Holt also shared some of the hard times she experienced during her Peace Corps service, including times when she was sick and a couple of times when she felt threatened.

“It was not always rainbows and hearts and stars,” she said. “There were some very hard times that I had, difficult moments when I was scared, when I was lonely, when I didn’t have any English speaker to talk to that understood what I was going through, times where I was sick when I could not get well. I had a couple of different sicknesses while I was there, and it was a rough time. I cried a lot.”

The Peace Corps requirements that the housing for volunteers be safe and secure came into play when several men tried to break into Holt’s house when she was at home. The men were unsuccessful and could not get into the house. She said at that time she felt God’s protection over her.

“I would not have made it the full 27 months of service, if it were not for one thing. I would not be part of the 12 percent of people who make it the whole time, if it were not for one thing. And, I would not have had the success in my projects and my organization being so wonderful and so great to me, if it was not for one thing,” she said. “I took my Bible with me, and Michele Arnot gave me a copy of ‘Jesus Calling’ right before I went.”

Holt told the crowd at “God, Girls and Giggles” that every morning during her Peace Corps service, she read the Bible and the devotional book “Jesus Calling.”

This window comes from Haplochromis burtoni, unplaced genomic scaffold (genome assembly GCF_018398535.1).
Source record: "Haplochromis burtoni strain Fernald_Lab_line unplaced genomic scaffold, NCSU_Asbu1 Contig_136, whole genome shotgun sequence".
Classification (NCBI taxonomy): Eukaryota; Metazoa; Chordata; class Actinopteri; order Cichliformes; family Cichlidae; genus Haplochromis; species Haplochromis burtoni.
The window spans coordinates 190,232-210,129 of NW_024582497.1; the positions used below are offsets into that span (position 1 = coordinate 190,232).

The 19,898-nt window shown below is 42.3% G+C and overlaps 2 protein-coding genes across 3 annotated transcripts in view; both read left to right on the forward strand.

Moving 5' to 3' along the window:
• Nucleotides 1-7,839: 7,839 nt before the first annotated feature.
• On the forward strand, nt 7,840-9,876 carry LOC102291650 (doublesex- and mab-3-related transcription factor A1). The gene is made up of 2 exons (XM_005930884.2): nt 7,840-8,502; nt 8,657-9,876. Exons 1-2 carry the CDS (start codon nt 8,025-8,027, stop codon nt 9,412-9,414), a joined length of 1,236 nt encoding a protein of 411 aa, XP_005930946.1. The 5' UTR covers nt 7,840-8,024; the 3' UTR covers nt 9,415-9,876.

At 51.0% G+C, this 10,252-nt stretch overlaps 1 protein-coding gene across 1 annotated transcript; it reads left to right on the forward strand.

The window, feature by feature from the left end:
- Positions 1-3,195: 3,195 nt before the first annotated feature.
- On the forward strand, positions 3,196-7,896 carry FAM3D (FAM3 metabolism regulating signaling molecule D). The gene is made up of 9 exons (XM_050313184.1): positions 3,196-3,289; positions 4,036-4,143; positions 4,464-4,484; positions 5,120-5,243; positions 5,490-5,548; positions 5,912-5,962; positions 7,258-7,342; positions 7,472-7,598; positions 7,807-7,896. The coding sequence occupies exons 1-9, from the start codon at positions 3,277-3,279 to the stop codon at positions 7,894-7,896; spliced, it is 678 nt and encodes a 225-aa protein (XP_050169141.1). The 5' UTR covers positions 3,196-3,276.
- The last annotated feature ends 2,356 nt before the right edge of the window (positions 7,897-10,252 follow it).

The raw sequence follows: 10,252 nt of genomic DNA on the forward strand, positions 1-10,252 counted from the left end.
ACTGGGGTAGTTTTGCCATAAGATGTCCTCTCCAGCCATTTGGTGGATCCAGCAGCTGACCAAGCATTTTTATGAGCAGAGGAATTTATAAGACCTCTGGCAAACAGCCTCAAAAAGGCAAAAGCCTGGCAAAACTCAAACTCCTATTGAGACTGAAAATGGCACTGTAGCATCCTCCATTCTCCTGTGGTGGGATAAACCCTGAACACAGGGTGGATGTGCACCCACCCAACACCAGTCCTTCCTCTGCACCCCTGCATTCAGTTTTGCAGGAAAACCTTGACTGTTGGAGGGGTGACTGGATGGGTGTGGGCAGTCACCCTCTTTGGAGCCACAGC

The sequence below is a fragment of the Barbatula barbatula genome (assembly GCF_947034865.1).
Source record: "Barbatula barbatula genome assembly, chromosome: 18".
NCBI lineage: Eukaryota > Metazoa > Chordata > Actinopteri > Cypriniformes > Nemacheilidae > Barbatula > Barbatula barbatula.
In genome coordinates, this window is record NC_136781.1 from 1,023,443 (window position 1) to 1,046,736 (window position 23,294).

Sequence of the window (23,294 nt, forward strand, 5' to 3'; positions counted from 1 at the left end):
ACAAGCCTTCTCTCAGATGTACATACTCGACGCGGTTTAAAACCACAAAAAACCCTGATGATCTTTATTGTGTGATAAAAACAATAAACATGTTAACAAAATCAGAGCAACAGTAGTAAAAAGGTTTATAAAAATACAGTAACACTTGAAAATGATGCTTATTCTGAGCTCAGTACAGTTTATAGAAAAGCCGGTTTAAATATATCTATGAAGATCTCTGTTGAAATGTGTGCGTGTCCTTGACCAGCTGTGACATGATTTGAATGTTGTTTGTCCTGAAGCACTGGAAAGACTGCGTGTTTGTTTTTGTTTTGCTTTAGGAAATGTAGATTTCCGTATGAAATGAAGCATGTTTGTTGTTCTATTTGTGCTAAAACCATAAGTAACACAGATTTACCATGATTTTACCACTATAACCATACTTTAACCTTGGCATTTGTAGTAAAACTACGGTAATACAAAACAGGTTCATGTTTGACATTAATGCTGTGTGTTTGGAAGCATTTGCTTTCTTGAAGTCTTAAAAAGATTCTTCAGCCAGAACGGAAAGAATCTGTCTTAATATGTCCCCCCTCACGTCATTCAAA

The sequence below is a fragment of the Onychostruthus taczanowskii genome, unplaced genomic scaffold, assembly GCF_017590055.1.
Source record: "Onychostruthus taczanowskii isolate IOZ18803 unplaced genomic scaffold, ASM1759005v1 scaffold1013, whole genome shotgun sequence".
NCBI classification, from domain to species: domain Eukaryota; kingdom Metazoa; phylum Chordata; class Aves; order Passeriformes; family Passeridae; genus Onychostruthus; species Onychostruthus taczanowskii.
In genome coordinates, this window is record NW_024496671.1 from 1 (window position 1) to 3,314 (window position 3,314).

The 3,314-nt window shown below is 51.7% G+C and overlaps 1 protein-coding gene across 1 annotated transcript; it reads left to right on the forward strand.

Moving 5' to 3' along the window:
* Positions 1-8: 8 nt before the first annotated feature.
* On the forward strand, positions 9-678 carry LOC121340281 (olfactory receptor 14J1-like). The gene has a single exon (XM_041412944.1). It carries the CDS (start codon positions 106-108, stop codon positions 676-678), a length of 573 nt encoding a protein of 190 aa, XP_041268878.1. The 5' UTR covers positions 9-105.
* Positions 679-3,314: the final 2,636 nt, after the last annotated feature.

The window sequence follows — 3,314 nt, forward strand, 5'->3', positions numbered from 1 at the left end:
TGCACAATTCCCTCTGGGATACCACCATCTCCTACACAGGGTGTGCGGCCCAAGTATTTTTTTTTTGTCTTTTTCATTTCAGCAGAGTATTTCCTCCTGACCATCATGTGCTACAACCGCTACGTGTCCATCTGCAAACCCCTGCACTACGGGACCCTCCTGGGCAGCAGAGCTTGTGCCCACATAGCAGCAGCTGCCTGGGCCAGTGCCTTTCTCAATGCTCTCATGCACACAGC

“Every morning when I woke up, I would make instant coffee, and I would read the Word,” she said. “And, I’ve never felt closer to the Lord than I have when I was in Uganda. I don’t feel like I’m as close to Him now as I was when I was over there because of all the distractions. I very strongly believe that distractions are one of the devil’s biggest tools that keeps us away from the Lord. I didn’t have TV to distract me; I didn’t have radio stations where I understood the music to distract me. I didn’t have those things that consume our time here, and so I learned how to pray. I learned how to take things to God.”

Holt experienced danger again just before she left Uganda. When word spread around the village that she was preparing to leave, rumors started circulating that some men were going to break into the house, steal all of her stuff and possibly commit other crimes against her. She contacted the Peace Corps, who advised her to use her backpack to smuggle out what she wanted to take with her. So, she made several trips to the nearest city, taking some items, including the Ugandan quilts, baskets and clothing that she had on display at “God, Girls and Giggles.”

Shortly before her last trip to the city with a backpack full of her belongings, she said goodbye to her co-workers and friends and left Kaberebere for good. Within a week, she had gone through the Peace Corps’ final program and was back home in the United States.

“Again, God protected me, put his arms around me, ensuring my safety and my success in the Peace Corps,” Holt said. “Not success because I went over and helped people, but success in that I grew. I grew with Him, and I’m able to come share all that with you.”

 

Story by Carla McKeown/Breckenridge Texan

Cutline, top photo: Jenny Everett Holt addressed the crowd at “God, Girls and Giggles” on March 30 about her experiences in the Peace Corps from 2010 to 2012. She brought with her quilts, baskets, clothing and other items made by the residents in the Ugandan village where she lived for two years. (Photo by Carla McKeown/Breckenridge Texan)